“Gartner Listed - mobile application security guide”

September 14, 2015

The tale of a London coworking space with open doors and broken locks

One of our security researchers was asked to take a look at the network security of a London coworking space.

What our researcher discovered is startling.

In spite of the tech focus of the businesses on the site and a lot of very clever developers, anyone with malicious intent would be able to cause a lot of trouble.

Method: 1. IRL Exploit 2. Port scan

The WiFi password for the entire network is posted on laminate pieces of paper around the co-working space. Getting into the space without membership requires a bit of charm and confidence, this was aided by how helpful the people at reception were. No one would look out of place with a MacBook and a copy of Nmap running while sipping a flat white.

The coworking space has 802.11ac WiFi which was connecting at 866mbit/sec.

This offers significant power to do port scanning. Everyone loves fast WiFi, especially if you aim to get your port scan done and get out before someone questions why you’re there.

The network has an enormous netmask, although this was easy enough to scan through. Our researcher didn’t want to cause any problems to the people working or flood the network to the point of it falling over so we just did a SYN port scan on a few of the most important ports.

Findings: Be afraid, be very afraid

There was an enormous array of services running on the rest of the network. Most with non-existent or neglible protection.

Hosts alive: 219

With open ports: 39

Consider that many of these devices are smartphones or iPads with (hopefully) no open services running, so the number of devices with open ports is very high for what is, in effect, a public network. A piece of paper with a password really does undermine WPA2.

Hosts breakdown:

sshd: 31, of which 16 were running critically out of date versions of sshd, predominantly shipped with older versions of OS X. Most of these hold serious security issues and, given those issues, it  would be quite easy to gain access to the entire development system.

mysql: 17, most critically, many were out of date and with probably limited security on (why set up remote hosts filtering when you are used to NAT?) and many installers allow a default root password of blank or similar. Game over, again.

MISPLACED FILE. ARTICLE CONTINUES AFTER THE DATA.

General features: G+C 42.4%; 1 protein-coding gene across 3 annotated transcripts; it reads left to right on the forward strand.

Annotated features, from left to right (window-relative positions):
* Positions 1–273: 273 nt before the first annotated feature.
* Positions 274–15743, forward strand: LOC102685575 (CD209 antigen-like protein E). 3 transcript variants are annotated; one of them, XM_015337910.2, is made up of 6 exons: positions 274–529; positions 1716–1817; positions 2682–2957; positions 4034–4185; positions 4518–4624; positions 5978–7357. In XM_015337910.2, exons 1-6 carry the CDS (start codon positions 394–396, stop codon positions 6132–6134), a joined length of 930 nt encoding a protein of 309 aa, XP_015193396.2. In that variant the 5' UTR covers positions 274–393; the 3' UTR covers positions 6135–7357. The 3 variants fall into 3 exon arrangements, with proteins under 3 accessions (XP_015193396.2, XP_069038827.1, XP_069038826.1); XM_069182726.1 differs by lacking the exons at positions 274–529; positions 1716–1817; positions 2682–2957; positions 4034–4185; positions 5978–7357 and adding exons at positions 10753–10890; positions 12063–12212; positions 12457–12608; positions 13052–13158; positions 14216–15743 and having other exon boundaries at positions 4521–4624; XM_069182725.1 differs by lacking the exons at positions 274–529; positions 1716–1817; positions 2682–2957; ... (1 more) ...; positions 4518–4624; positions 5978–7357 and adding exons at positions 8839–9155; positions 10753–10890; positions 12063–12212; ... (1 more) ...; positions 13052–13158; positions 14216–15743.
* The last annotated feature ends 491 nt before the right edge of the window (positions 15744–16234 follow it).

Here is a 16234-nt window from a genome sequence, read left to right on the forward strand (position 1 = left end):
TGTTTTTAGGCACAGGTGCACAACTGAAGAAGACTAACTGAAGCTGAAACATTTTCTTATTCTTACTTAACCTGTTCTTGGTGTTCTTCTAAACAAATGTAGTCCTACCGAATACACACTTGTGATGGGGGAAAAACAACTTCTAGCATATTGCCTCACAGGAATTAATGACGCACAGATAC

elasticsearch: 6, only one had authentication set and elasticsearch is by far the worst offender in our eyes. Elasticsearch doesn’t ship with authentication by default.

While many of these people would never dream of not using a firewall on a production server, they still carry the production database around on their laptop.

ES also allows you to trivially run shell scripts and many of them can escape the java sandbox if you’re not using the latest versions of everything.

mongod: 4, it wasn’t easy to ascertain the status of these servers. It’s likely many will have the default homebrew/apt password set.

There was even some fun stuff like ancient versions of MS-SQL, VMWare admin ports, etc. kicking around.

What does all this mean and what should I do?

If you work in a co-working space, assume that the local network is insecure as sitting on the public internet with no firewall and take precautions accordingly:

Use a local firewall

Look at using a VPN if you need to create a genuinely ‘secure’ local network

Help, I manage a coworking space and this sounds bad.

Take more precaution with your wireless network (and physical ethernet ports if you have them). Don’t leave the password everywhere, instead have a separate guest network.

Considering vlan’ing the network so every computer is locked down and can’t see the rest of the network. This will cause some things to break though, so ask a network specalist for some options.